Google is offering early 64-bit versions of its Chrome web browser to the general public, via its Canary and Dev channels, for the first time for Windows 7 and 8 PCs. That includes Microsoft's Surface Pro tablets which use Intel's Core processors inside.
In a post on the Chromium blog, Google pointed out that the majority of its users on Windows 7 have PC systems that are already capable of running 64-bit applications. These early development versions of Chrome should have a number of improvements compared to their 32-bit counterparts.
One of those improvements is pure speed, with the blog claiming that the 64-bit version of Chrome has a 25 percent boost in performance. It should also be more stable than the 32-bit port of Chrome, with Google claiming that crash rates have been cut down by almost half.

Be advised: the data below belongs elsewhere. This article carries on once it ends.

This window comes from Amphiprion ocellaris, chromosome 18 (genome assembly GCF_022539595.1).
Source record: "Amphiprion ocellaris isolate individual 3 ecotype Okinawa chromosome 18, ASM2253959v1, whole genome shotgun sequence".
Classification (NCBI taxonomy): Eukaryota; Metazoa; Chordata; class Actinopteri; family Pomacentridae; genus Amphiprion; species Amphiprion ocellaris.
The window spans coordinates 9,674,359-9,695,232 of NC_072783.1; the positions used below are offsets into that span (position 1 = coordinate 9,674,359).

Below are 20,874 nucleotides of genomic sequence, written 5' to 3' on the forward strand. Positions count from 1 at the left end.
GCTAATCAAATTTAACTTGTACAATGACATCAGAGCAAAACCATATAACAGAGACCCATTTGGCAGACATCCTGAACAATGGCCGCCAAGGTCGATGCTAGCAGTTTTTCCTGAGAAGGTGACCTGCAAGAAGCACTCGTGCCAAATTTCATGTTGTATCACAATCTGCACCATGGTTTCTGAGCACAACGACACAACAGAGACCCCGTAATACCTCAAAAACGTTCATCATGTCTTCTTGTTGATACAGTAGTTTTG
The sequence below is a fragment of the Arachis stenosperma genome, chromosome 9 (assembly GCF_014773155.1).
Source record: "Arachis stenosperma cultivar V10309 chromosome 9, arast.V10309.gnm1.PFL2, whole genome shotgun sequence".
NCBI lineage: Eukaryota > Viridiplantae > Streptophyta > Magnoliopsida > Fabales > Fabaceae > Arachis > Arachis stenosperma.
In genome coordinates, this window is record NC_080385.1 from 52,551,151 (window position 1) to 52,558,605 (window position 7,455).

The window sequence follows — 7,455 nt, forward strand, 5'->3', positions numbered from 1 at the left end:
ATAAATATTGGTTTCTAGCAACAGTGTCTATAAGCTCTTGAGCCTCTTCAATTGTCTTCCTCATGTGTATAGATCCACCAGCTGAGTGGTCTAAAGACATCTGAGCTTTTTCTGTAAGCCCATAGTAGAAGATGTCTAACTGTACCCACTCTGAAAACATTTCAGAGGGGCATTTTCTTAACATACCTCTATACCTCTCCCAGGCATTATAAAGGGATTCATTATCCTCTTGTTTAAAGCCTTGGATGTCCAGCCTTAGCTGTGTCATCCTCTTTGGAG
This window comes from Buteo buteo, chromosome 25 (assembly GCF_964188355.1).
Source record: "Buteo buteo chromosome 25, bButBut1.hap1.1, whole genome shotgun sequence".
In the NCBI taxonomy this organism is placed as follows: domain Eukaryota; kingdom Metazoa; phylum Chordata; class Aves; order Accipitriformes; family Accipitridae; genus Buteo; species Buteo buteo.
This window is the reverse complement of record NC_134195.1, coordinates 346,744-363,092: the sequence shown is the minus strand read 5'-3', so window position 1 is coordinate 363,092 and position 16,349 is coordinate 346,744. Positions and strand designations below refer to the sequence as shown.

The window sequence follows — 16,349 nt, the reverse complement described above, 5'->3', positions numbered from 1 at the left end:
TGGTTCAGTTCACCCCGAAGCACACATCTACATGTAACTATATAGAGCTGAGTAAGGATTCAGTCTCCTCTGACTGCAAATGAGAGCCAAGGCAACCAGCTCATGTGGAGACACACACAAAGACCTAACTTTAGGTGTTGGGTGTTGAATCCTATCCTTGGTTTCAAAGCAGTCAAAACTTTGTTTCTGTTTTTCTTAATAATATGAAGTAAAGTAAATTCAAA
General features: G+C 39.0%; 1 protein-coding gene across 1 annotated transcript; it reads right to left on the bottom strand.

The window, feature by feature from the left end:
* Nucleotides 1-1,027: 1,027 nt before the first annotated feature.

The 64-bit version of Chrome should be more secure than the 32-bit version. Google says:
With Chrome able to take advantage of the latest OS features such as High Entropy ASLR on Windows 8, security is improved on 64-bit platforms as well. Those extra bits also help us better defend against exploitation techniques such as JIT spraying, and improve the effectiveness of our existing security defense features like heap partitioning.
It should be noted that Windows 7 and 8 users who download the 64-bit ports will see it replace the 32-bit version if it is already installed. However, it will import all of the older setting and bookmarks.
Naturally, there will be a number of bugs in these early Canary and Dev releases, so users will have to download and install these Chrome builds at their own risk. However, it's likely that Google will launch the 64-bit Windows Chrome browsers to its Beta channel, and finally to its Stable channel, in the near future.
Source: Chromium blog
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